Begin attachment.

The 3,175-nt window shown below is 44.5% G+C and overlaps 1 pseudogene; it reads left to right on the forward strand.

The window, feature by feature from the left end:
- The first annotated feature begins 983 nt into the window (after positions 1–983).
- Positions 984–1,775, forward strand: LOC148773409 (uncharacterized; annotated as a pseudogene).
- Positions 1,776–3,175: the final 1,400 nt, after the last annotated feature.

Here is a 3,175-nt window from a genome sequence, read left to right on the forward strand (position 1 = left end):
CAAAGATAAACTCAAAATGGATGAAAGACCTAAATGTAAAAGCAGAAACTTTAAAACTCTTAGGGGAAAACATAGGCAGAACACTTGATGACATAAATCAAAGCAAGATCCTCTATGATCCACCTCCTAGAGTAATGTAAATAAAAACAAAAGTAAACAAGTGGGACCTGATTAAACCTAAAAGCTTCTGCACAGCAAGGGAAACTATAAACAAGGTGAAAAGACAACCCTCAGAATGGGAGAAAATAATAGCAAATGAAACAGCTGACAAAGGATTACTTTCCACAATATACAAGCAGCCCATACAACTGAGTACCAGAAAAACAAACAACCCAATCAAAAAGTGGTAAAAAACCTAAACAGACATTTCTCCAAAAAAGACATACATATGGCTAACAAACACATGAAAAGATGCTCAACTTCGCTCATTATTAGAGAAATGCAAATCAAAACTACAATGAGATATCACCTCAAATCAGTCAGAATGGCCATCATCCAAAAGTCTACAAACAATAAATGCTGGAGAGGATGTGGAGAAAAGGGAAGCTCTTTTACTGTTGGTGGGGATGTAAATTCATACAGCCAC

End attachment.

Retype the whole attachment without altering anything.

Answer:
The 3,175-nt window shown below is 44.5% G+C and overlaps 1 pseudogene; it reads left to right on the forward strand.

The window, feature by feature from the left end:
- The first annotated feature begins 983 nt into the window (after positions 1–983).
- Positions 984–1,775, forward strand: LOC148773409 (uncharacterized; annotated as a pseudogene).
- Positions 1,776–3,175: the final 1,400 nt, after the last annotated feature.

Here is a 3,175-nt window from a genome sequence, read left to right on the forward strand (position 1 = left end):
CAAAGATAAACTCAAAATGGATGAAAGACCTAAATGTAAAAGCAGAAACTTTAAAACTCTTAGGGGAAAACATAGGCAGAACACTTGATGACATAAATCAAAGCAAGATCCTCTATGATCCACCTCCTAGAGTAATGTAAATAAAAACAAAAGTAAACAAGTGGGACCTGATTAAACCTAAAAGCTTCTGCACAGCAAGGGAAACTATAAACAAGGTGAAAAGACAACCCTCAGAATGGGAGAAAATAATAGCAAATGAAACAGCTGACAAAGGATTACTTTCCACAATATACAAGCAGCCCATACAACTGAGTACCAGAAAAACAAACAACCCAATCAAAAAGTGGTAAAAAACCTAAACAGACATTTCTCCAAAAAAGACATACATATGGCTAACAAACACATGAAAAGATGCTCAACTTCGCTCATTATTAGAGAAATGCAAATCAAAACTACAATGAGATATCACCTCAAATCAGTCAGAATGGCCATCATCCAAAAGTCTACAAACAATAAATGCTGGAGAGGATGTGGAGAAAAGGGAAGCTCTTTTACTGTTGGTGGGGATGTAAATTCATACAGCCAC